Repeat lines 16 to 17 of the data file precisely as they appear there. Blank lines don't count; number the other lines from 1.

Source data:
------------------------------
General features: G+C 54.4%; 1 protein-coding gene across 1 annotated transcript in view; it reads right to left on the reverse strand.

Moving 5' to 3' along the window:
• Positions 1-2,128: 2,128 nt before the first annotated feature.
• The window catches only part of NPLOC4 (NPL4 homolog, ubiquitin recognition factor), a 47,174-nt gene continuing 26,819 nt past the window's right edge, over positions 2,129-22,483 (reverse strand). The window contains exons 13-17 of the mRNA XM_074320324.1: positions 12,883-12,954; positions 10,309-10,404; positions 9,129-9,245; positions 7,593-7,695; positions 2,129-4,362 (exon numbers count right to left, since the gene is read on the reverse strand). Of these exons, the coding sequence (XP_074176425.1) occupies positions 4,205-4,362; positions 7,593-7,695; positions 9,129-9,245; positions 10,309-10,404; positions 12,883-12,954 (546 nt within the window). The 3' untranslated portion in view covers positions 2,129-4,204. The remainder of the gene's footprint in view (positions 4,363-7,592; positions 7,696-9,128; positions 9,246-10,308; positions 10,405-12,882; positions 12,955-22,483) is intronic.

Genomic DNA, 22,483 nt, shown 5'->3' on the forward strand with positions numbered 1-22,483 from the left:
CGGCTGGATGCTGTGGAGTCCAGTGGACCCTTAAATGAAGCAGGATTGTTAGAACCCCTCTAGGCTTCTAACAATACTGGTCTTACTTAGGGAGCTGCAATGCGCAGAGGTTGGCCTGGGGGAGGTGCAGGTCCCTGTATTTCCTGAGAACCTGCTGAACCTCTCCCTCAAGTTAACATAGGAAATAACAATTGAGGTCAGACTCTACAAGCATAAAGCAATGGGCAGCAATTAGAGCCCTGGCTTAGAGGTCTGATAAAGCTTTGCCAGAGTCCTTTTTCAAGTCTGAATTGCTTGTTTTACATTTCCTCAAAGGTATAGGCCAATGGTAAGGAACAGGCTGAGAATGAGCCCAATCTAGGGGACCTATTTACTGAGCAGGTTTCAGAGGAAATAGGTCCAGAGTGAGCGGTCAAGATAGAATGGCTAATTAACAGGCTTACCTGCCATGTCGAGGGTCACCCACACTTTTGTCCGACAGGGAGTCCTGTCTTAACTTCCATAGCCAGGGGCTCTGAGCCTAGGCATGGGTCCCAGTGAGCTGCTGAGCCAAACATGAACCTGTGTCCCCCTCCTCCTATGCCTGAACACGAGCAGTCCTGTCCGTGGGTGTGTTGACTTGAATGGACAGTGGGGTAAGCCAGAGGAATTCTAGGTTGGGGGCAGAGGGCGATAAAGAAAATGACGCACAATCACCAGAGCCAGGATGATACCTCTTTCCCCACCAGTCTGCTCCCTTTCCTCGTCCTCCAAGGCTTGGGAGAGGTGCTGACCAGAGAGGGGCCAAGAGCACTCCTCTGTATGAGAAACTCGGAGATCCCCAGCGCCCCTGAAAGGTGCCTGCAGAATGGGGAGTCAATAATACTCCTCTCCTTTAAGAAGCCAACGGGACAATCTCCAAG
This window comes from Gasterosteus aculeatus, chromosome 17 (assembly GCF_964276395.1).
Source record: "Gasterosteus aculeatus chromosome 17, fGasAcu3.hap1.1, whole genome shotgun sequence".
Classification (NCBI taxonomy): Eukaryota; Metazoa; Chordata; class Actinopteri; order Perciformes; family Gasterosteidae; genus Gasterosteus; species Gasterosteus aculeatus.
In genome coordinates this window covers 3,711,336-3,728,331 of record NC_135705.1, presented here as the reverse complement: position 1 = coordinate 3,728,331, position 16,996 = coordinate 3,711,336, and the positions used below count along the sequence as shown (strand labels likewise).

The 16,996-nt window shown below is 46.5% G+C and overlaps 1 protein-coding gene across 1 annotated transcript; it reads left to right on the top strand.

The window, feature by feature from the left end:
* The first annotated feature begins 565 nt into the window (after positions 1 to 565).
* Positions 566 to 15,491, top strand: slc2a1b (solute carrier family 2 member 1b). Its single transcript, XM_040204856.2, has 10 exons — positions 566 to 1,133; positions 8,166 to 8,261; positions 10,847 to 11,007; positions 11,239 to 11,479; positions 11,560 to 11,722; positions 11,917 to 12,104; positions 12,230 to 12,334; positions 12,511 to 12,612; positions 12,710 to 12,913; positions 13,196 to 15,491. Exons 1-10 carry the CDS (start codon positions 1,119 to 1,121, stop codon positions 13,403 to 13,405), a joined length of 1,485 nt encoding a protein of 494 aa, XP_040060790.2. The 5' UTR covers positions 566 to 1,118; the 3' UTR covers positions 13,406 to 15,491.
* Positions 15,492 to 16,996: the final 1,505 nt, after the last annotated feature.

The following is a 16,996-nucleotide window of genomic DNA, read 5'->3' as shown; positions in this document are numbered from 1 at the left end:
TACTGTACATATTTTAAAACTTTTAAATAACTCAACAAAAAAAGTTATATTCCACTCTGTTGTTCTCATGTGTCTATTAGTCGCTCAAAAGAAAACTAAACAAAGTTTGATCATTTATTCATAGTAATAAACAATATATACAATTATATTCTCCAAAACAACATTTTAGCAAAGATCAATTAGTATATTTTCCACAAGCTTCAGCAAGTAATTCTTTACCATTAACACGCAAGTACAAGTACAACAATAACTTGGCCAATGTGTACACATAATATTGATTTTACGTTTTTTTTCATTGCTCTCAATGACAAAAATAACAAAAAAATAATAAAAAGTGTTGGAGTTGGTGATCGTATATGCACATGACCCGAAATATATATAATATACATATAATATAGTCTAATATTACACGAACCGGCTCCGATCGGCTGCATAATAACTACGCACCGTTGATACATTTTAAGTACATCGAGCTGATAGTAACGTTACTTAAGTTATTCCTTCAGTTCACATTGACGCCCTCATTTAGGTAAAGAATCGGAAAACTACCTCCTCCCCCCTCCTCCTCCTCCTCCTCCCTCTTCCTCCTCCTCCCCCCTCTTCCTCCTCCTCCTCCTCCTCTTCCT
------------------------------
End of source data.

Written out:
The following is a 16,996-nucleotide window of genomic DNA, read 5'->3' as shown; positions in this document are numbered from 1 at the left end:
TACTGTACATATTTTAAAACTTTTAAATAACTCAACAAAAAAAGTTATATTCCACTCTGTTGTTCTCATGTGTCTATTAGTCGCTCAAAAGAAAACTAAACAAAGTTTGATCATTTATTCATAGTAATAAACAATATATACAATTATATTCTCCAAAACAACATTTTAGCAAAGATCAATTAGTATATTTTCCACAAGCTTCAGCAAGTAATTCTTTACCATTAACACGCAAGTACAAGTACAACAATAACTTGGCCAATGTGTACACATAATATTGATTTTACGTTTTTTTTCATTGCTCTCAATGACAAAAATAACAAAAAAATAATAAAAAGTGTTGGAGTTGGTGATCGTATATGCACATGACCCGAAATATATATAATATACATATAATATAGTCTAATATTACACGAACCGGCTCCGATCGGCTGCATAATAACTACGCACCGTTGATACATTTTAAGTACATCGAGCTGATAGTAACGTTACTTAAGTTATTCCTTCAGTTCACATTGACGCCCTCATTTAGGTAAAGAATCGGAAAACTACCTCCTCCCCCCTCCTCCTCCTCCTCCTCCCTCTTCCTCCTCCTCCCCCCTCTTCCTCCTCCTCCTCCTCCTCTTCCT